At its peak, the average wealth per person* in Zimbabwe was at $1,600 – but by the end of 2016, that figure sat at under $200, thanks to the turbulent and tumultuous regime run by president Robert Mugabe.
All eyes have been on Zimbabwe this week as an apparent military coup unfolded (and continues to unfold) in the country.
While reports around the events in South Africa’s northern neighbours are cloudy, it has been confirmed that the country’s military personnel have seized control of several state institutions, and have detained leaders, including Mugabe and his family.
Mugabe has been ruling Zimbabwe since 1980, and has been blamed for effectively destroying the country’s economy by driving out businesses and skills, and using political force to stay in power.
Wealth researchers at New World Wealth have published a timeline of events in the country, showing how wealth has shifted in the country since Mugabe’s rise to power, from his debut in 1980, to the country’s peak in 1990, and its subsequent fall.
According to NWW, average wealth per capita in Zimbabwe started at $800 when Mugabe came to power, and doubled to $1,600 in the next decade (1990). However, as political conflicts rose in the country over the next decade and a half, this wealth was broken down to just $200 by the end of 2016.
However, one of the biggest warning signs that trouble was on the horizon came between 1996 and 2000, when there was a marked increase in the number of wealthy individuals fleeing the country, NWW said.
“This is notable as wealthy people tend to leave a country before the big trouble starts. Wealthy people leaving a country is therefore normally seen as a ‘big warning sign’,” the group said.
What followed were the widely reported land grabs and farm invasions, as well as a slew of political battles where Mugabe retained power despite each election coming into question.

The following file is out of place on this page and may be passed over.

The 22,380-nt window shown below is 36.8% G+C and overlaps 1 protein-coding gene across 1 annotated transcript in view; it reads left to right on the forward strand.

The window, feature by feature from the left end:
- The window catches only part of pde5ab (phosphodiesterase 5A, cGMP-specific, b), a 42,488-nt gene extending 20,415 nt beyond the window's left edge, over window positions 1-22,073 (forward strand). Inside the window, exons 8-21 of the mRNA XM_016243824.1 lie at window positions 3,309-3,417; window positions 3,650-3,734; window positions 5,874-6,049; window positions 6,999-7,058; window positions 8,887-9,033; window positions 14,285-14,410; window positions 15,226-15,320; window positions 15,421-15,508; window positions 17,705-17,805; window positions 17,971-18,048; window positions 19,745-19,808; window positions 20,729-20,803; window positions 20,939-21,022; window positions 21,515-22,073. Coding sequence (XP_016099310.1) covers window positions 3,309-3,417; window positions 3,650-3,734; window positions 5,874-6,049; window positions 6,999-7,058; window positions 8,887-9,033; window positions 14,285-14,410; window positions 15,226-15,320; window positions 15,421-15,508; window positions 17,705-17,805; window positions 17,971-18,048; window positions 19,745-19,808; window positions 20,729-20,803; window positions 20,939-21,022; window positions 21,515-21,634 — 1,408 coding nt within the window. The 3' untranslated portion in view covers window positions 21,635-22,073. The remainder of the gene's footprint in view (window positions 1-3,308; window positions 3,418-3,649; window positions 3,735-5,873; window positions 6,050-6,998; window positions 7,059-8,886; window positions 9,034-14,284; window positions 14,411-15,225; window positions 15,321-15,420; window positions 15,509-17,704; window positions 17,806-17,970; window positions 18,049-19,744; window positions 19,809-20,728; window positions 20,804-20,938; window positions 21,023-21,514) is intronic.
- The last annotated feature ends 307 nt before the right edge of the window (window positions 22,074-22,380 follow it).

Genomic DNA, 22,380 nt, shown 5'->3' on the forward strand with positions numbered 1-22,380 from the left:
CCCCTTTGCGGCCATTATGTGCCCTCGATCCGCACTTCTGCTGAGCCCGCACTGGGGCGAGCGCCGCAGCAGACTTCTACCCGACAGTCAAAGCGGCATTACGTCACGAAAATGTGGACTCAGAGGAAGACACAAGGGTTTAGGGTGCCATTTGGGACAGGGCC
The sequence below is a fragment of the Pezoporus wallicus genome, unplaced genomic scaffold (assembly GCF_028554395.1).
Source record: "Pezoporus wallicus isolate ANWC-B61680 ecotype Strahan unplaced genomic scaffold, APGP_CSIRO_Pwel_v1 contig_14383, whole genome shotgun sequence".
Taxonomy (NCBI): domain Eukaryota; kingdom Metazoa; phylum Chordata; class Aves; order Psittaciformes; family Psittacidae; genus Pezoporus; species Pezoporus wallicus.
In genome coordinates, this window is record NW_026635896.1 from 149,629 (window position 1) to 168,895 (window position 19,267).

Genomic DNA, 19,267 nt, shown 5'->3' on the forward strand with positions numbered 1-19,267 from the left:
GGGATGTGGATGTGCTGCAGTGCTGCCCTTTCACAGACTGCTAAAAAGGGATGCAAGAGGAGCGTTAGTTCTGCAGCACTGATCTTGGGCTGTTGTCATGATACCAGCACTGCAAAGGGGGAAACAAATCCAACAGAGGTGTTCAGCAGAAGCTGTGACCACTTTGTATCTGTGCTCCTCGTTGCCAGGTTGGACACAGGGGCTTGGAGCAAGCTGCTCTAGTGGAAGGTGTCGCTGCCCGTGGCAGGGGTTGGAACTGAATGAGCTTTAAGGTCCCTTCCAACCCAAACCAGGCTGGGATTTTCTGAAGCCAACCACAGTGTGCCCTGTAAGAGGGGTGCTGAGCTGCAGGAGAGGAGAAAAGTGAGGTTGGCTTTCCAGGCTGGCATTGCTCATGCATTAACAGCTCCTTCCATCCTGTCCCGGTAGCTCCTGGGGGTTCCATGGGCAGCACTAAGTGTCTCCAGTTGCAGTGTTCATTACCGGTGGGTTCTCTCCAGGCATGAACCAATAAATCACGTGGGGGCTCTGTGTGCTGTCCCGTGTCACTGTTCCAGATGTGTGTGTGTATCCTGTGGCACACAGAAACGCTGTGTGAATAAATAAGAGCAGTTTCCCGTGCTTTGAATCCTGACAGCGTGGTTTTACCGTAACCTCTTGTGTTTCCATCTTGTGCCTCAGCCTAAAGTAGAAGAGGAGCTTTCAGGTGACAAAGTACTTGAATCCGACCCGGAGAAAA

What about South Africa?
Prominent economist Dawie Roodt recently warned that South Africa could be on the same path as failed states like Zimbabwe and Somalia, if something wasn’t done to correct course right now.
While it’s difficult to say exactly where South Africa is on the overall map to failure, Roodt warned that a general process was typically followed, which echo the warnings from NWW – namely that to fix funding and revenue issues, the state puts pressure on taxpayers and savers, eventually causing them to flee.
Once a country has hit that point, the state could either try and fix things, or go from bad to worse.
“The economic consequences of all these approaches fluctuates between bad and horrible,” Roodt said.
According to NWW, for a country to thrive economically, it needs to meet certain requirements:
- Strong safety & security – women and child safety is particularly important.
- Strong ownership rights – Zimbabwe offers a case in point as to what happens when ownership rights are stripped – once assets are taken away they tend to lose value as no one is willing to buy anything.
- Strong economic growth – economic growth is usually linked to wealth growth.
- A well-developed banking system and stock market – ensures that people invest and grow their wealth locally. Also ensures that GDP growth leads to wealth growth.
- Free and independent media – allows for the dissemination of accurate information to investors.
- Low level of government intervention – government tampering in the business sector creates large inefficiencies within an economy. Government owned enterprises and parastatals are also a problem.
- Low income tax and company tax rates – Dubai and Singapore are examples of the power that tax rates can have in encouraging business formation – both have very low tax rates.
- Ease of investment – barriers such as exchange controls inhibit wealth growth.
- Low level of trade union involvement – large trade unions deter businesses from hiring workers.
- Wealth migration – the migration of wealthy people (HNWIs) to the country.
In Zimbabwe’s case, it has failed on pretty much all of these things, NWW said.
A broad analysis of where South Africa stands should reveal a worrying trend.
* NWW defines average wealth as the total wealth of a private individual. It includes all their assets (property, cash, equities, business interests) less any liabilities. The group excluded government funds from its figures, so wealth held by government officials is excluded.